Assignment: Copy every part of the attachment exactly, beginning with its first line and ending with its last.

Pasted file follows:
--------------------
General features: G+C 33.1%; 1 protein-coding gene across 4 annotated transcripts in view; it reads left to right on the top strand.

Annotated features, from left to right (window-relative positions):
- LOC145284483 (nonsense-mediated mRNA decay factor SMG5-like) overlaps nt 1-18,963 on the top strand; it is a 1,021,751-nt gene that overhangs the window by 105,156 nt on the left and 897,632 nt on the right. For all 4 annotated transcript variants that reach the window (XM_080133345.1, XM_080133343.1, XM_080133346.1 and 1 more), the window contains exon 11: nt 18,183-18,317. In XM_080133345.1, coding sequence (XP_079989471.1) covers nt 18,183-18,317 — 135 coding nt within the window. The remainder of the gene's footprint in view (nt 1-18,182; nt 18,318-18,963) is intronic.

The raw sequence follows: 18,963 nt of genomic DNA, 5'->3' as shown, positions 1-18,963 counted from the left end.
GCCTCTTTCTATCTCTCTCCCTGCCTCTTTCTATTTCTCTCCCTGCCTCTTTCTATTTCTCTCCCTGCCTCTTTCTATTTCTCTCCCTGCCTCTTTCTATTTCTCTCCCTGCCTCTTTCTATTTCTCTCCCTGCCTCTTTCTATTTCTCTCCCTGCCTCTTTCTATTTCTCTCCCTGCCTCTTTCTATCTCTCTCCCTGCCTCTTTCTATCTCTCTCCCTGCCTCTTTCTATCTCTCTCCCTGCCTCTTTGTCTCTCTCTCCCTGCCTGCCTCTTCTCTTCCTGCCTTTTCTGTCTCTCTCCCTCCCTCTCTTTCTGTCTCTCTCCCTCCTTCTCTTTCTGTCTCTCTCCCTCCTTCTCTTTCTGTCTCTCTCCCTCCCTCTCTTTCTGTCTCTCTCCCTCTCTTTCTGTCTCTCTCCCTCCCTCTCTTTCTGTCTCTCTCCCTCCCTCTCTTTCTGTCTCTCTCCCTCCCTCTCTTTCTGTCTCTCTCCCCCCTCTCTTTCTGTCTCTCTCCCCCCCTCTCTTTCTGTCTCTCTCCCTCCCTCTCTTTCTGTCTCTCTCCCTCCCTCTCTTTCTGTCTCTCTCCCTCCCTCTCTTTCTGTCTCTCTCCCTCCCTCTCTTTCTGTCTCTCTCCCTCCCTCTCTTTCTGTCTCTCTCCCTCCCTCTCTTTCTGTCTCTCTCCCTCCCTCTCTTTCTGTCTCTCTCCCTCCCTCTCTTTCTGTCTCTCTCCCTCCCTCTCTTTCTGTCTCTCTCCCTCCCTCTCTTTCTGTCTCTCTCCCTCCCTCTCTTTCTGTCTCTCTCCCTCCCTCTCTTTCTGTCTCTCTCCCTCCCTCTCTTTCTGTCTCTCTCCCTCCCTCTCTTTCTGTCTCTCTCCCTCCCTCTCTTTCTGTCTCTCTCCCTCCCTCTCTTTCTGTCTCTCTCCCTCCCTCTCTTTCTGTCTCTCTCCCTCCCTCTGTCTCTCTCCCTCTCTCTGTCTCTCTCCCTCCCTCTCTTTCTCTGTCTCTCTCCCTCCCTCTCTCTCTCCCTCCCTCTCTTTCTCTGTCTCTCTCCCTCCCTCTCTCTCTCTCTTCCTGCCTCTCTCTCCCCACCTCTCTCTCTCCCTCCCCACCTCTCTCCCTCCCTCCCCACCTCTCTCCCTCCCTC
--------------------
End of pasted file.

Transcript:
General features: G+C 33.1%; 1 protein-coding gene across 4 annotated transcripts in view; it reads left to right on the top strand.

Annotated features, from left to right (window-relative positions):
- LOC145284483 (nonsense-mediated mRNA decay factor SMG5-like) overlaps nt 1-18,963 on the top strand; it is a 1,021,751-nt gene that overhangs the window by 105,156 nt on the left and 897,632 nt on the right. For all 4 annotated transcript variants that reach the window (XM_080133345.1, XM_080133343.1, XM_080133346.1 and 1 more), the window contains exon 11: nt 18,183-18,317. In XM_080133345.1, coding sequence (XP_079989471.1) covers nt 18,183-18,317 — 135 coding nt within the window. The remainder of the gene's footprint in view (nt 1-18,182; nt 18,318-18,963) is intronic.

The raw sequence follows: 18,963 nt of genomic DNA, 5'->3' as shown, positions 1-18,963 counted from the left end.
GCCTCTTTCTATCTCTCTCCCTGCCTCTTTCTATTTCTCTCCCTGCCTCTTTCTATTTCTCTCCCTGCCTCTTTCTATTTCTCTCCCTGCCTCTTTCTATTTCTCTCCCTGCCTCTTTCTATTTCTCTCCCTGCCTCTTTCTATTTCTCTCCCTGCCTCTTTCTATTTCTCTCCCTGCCTCTTTCTATCTCTCTCCCTGCCTCTTTCTATCTCTCTCCCTGCCTCTTTCTATCTCTCTCCCTGCCTCTTTGTCTCTCTCTCCCTGCCTGCCTCTTCTCTTCCTGCCTTTTCTGTCTCTCTCCCTCCCTCTCTTTCTGTCTCTCTCCCTCCTTCTCTTTCTGTCTCTCTCCCTCCTTCTCTTTCTGTCTCTCTCCCTCCCTCTCTTTCTGTCTCTCTCCCTCTCTTTCTGTCTCTCTCCCTCCCTCTCTTTCTGTCTCTCTCCCTCCCTCTCTTTCTGTCTCTCTCCCTCCCTCTCTTTCTGTCTCTCTCCCCCCTCTCTTTCTGTCTCTCTCCCCCCCTCTCTTTCTGTCTCTCTCCCTCCCTCTCTTTCTGTCTCTCTCCCTCCCTCTCTTTCTGTCTCTCTCCCTCCCTCTCTTTCTGTCTCTCTCCCTCCCTCTCTTTCTGTCTCTCTCCCTCCCTCTCTTTCTGTCTCTCTCCCTCCCTCTCTTTCTGTCTCTCTCCCTCCCTCTCTTTCTGTCTCTCTCCCTCCCTCTCTTTCTGTCTCTCTCCCTCCCTCTCTTTCTGTCTCTCTCCCTCCCTCTCTTTCTGTCTCTCTCCCTCCCTCTCTTTCTGTCTCTCTCCCTCCCTCTCTTTCTGTCTCTCTCCCTCCCTCTCTTTCTGTCTCTCTCCCTCCCTCTCTTTCTGTCTCTCTCCCTCCCTCTCTTTCTGTCTCTCTCCCTCCCTCTCTTTCTGTCTCTCTCCCTCCCTCTCTTTCTGTCTCTCTCCCTCCCTCTGTCTCTCTCCCTCTCTCTGTCTCTCTCCCTCCCTCTCTTTCTCTGTCTCTCTCCCTCCCTCTCTCTCTCCCTCCCTCTCTTTCTCTGTCTCTCTCCCTCCCTCTCTCTCTCTCTTCCTGCCTCTCTCTCCCCACCTCTCTCTCTCCCTCCCCACCTCTCTCCCTCCCTCCCCACCTCTCTCCCTCCCTC